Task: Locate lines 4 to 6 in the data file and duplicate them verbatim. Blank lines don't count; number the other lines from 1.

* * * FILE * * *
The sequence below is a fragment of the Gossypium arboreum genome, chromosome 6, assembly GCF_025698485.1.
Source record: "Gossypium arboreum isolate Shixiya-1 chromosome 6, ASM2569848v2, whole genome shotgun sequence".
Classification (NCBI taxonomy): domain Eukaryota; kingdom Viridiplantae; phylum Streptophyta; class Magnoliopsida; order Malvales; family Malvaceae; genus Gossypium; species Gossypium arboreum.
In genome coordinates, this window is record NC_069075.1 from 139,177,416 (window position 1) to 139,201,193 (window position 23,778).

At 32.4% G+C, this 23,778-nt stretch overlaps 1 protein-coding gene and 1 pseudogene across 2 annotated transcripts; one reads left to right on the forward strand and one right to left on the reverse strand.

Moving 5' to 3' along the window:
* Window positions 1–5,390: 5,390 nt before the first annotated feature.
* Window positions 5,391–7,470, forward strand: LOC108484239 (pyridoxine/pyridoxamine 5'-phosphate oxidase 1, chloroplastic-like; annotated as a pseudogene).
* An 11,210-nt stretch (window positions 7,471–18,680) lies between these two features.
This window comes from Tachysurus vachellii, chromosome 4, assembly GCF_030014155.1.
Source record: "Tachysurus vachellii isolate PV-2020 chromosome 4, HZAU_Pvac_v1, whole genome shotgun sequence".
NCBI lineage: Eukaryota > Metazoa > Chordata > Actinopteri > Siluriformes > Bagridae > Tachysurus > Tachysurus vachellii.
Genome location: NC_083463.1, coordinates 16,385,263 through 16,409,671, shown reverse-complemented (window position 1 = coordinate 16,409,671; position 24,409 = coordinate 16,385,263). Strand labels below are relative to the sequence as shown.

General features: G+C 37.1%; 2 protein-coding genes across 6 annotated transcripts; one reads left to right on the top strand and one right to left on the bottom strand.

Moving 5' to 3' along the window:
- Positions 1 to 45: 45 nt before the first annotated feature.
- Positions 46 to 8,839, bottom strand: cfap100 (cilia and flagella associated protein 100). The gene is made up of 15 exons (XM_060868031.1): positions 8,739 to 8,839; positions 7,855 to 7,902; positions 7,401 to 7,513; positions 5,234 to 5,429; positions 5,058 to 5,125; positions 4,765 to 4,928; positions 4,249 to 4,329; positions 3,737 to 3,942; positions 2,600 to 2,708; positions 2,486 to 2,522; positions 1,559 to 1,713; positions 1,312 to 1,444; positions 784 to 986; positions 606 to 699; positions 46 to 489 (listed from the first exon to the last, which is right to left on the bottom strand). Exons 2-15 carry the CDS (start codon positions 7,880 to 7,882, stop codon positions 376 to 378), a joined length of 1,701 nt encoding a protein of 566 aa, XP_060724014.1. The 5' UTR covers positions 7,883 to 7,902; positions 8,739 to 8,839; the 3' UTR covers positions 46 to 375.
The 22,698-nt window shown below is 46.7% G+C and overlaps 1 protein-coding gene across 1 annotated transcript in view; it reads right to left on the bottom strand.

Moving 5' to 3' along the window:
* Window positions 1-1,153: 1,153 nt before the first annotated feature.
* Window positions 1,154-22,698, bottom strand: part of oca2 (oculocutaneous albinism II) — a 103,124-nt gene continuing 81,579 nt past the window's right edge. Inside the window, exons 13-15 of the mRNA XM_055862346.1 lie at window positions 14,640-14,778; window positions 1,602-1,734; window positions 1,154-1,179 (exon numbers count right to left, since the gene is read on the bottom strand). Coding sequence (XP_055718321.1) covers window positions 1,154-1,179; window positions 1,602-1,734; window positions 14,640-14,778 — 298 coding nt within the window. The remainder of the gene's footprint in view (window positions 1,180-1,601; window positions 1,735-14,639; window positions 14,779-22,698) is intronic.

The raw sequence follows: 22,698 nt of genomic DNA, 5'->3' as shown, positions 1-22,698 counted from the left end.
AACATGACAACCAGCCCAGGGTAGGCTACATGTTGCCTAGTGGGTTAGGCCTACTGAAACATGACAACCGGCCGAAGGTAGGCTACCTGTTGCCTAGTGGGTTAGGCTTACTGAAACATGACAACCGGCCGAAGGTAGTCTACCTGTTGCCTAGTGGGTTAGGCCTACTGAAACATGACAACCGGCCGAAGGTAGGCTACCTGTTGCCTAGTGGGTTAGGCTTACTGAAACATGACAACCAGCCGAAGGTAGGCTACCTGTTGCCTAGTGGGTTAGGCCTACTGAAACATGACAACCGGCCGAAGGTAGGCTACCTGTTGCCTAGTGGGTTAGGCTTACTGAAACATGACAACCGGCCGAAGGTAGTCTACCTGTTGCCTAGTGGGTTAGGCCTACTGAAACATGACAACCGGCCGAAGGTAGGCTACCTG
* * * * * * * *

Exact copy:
In genome coordinates, this window is record NC_069075.1 from 139,177,416 (window position 1) to 139,201,193 (window position 23,778).

At 32.4% G+C, this 23,778-nt stretch overlaps 1 protein-coding gene and 1 pseudogene across 2 annotated transcripts; one reads left to right on the forward strand and one right to left on the reverse strand.

Moving 5' to 3' along the window: